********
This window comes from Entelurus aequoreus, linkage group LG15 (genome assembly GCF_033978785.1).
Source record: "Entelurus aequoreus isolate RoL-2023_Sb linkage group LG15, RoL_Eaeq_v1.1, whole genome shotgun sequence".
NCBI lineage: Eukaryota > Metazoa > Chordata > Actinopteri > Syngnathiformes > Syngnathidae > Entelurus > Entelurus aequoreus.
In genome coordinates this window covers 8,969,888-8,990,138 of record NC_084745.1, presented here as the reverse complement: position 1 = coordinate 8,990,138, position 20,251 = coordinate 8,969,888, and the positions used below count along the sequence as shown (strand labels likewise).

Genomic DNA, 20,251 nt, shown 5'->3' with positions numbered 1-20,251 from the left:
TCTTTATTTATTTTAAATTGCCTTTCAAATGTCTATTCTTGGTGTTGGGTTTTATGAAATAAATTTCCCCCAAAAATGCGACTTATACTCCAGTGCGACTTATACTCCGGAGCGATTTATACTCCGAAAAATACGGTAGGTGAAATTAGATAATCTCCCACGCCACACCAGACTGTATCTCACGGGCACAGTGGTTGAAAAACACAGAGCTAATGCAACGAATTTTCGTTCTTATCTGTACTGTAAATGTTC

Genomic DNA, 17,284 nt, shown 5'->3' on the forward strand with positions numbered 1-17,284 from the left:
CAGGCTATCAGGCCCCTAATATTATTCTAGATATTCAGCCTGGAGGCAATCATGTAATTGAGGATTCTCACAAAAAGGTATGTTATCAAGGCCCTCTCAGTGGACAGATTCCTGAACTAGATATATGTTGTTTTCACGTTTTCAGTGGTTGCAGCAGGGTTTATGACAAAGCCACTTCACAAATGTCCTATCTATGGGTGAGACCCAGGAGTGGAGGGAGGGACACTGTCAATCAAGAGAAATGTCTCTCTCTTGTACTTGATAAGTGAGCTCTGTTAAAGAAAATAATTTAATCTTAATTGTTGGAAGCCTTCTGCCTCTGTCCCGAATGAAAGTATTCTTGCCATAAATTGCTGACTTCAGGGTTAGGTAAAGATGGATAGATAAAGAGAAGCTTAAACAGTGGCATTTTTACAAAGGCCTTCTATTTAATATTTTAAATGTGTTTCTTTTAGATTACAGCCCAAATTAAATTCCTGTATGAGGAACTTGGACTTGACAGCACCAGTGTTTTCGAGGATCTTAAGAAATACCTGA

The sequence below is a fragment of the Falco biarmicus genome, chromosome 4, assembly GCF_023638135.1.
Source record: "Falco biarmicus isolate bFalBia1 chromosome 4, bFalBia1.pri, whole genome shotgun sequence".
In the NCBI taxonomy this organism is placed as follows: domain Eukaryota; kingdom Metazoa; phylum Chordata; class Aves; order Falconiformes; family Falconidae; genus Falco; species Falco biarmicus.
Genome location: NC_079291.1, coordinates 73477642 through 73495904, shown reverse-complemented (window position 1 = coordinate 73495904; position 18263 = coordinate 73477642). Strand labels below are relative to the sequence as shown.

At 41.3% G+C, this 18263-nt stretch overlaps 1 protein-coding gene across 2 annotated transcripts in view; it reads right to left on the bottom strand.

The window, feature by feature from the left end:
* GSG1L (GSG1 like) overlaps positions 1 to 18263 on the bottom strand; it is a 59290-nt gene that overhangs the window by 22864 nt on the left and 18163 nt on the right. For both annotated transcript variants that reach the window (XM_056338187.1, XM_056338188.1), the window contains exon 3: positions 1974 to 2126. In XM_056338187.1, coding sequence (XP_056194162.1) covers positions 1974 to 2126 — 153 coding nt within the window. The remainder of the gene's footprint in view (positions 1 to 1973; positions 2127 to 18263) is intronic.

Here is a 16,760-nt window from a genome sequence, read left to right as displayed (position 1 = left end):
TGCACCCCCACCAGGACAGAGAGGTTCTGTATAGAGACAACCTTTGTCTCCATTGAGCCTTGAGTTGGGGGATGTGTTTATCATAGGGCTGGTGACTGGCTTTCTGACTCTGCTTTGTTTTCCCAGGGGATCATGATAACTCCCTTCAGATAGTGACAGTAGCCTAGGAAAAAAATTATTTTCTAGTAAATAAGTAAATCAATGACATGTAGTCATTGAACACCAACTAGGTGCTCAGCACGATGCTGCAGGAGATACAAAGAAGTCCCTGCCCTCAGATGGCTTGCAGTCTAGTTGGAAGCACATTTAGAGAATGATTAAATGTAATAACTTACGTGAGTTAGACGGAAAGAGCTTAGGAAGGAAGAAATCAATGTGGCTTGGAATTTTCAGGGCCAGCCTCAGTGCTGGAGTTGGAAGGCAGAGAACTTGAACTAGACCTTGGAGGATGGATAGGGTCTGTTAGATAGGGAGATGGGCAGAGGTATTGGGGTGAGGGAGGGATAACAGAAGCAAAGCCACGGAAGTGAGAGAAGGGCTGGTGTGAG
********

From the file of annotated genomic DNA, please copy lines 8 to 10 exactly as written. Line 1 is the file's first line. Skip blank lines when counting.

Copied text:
CAGGCTATCAGGCCCCTAATATTATTCTAGATATTCAGCCTGGAGGCAATCATGTAATTGAGGATTCTCACAAAAAGGTATGTTATCAAGGCCCTCTCAGTGGACAGATTCCTGAACTAGATATATGTTGTTTTCACGTTTTCAGTGGTTGCAGCAGGGTTTATGACAAAGCCACTTCACAAATGTCCTATCTATGGGTGAGACCCAGGAGTGGAGGGAGGGACACTGTCAATCAAGAGAAATGTCTCTCTCTTGTACTTGATAAGTGAGCTCTGTTAAAGAAAATAATTTAATCTTAATTGTTGGAAGCCTTCTGCCTCTGTCCCGAATGAAAGTATTCTTGCCATAAATTGCTGACTTCAGGGTTAGGTAAAGATGGATAGATAAAGAGAAGCTTAAACAGTGGCATTTTTACAAAGGCCTTCTATTTAATATTTTAAATGTGTTTCTTTTAGATTACAGCCCAAATTAAATTCCTGTATGAGGAACTTGGACTTGACAGCACCAGTGTTTTCGAGGATCTTAAGAAATACCTGA

The sequence below is a fragment of the Falco biarmicus genome, chromosome 4, assembly GCF_023638135.1.
Source record: "Falco biarmicus isolate bFalBia1 chromosome 4, bFalBia1.pri, whole genome shotgun sequence".